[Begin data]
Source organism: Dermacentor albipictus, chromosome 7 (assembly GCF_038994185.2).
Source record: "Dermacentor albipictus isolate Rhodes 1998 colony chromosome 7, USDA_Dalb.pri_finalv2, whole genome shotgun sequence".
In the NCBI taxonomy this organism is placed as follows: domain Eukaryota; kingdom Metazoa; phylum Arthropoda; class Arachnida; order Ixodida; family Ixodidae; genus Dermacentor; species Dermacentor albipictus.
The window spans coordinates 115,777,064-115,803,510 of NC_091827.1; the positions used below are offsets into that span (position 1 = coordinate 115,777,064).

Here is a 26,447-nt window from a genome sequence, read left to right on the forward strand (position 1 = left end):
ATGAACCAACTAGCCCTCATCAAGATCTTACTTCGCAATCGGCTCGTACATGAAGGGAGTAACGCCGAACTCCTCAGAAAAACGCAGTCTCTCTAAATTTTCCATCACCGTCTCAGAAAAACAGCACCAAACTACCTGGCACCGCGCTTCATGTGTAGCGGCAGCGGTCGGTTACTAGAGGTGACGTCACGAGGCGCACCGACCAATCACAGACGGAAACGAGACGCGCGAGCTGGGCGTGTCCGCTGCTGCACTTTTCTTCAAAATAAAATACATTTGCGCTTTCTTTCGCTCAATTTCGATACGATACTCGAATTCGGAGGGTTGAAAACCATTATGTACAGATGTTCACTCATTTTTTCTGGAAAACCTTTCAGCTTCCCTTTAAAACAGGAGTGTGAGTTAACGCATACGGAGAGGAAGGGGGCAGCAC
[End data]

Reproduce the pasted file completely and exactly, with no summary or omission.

Source organism: Dermacentor albipictus, chromosome 7 (assembly GCF_038994185.2).
Source record: "Dermacentor albipictus isolate Rhodes 1998 colony chromosome 7, USDA_Dalb.pri_finalv2, whole genome shotgun sequence".
In the NCBI taxonomy this organism is placed as follows: domain Eukaryota; kingdom Metazoa; phylum Arthropoda; class Arachnida; order Ixodida; family Ixodidae; genus Dermacentor; species Dermacentor albipictus.
The window spans coordinates 115,777,064-115,803,510 of NC_091827.1; the positions used below are offsets into that span (position 1 = coordinate 115,777,064).

Here is a 26,447-nt window from a genome sequence, read left to right on the forward strand (position 1 = left end):
ATGAACCAACTAGCCCTCATCAAGATCTTACTTCGCAATCGGCTCGTACATGAAGGGAGTAACGCCGAACTCCTCAGAAAAACGCAGTCTCTCTAAATTTTCCATCACCGTCTCAGAAAAACAGCACCAAACTACCTGGCACCGCGCTTCATGTGTAGCGGCAGCGGTCGGTTACTAGAGGTGACGTCACGAGGCGCACCGACCAATCACAGACGGAAACGAGACGCGCGAGCTGGGCGTGTCCGCTGCTGCACTTTTCTTCAAAATAAAATACATTTGCGCTTTCTTTCGCTCAATTTCGATACGATACTCGAATTCGGAGGGTTGAAAACCATTATGTACAGATGTTCACTCATTTTTTCTGGAAAACCTTTCAGCTTCCCTTTAAAACAGGAGTGTGAGTTAACGCATACGGAGAGGAAGGGGGCAGCAC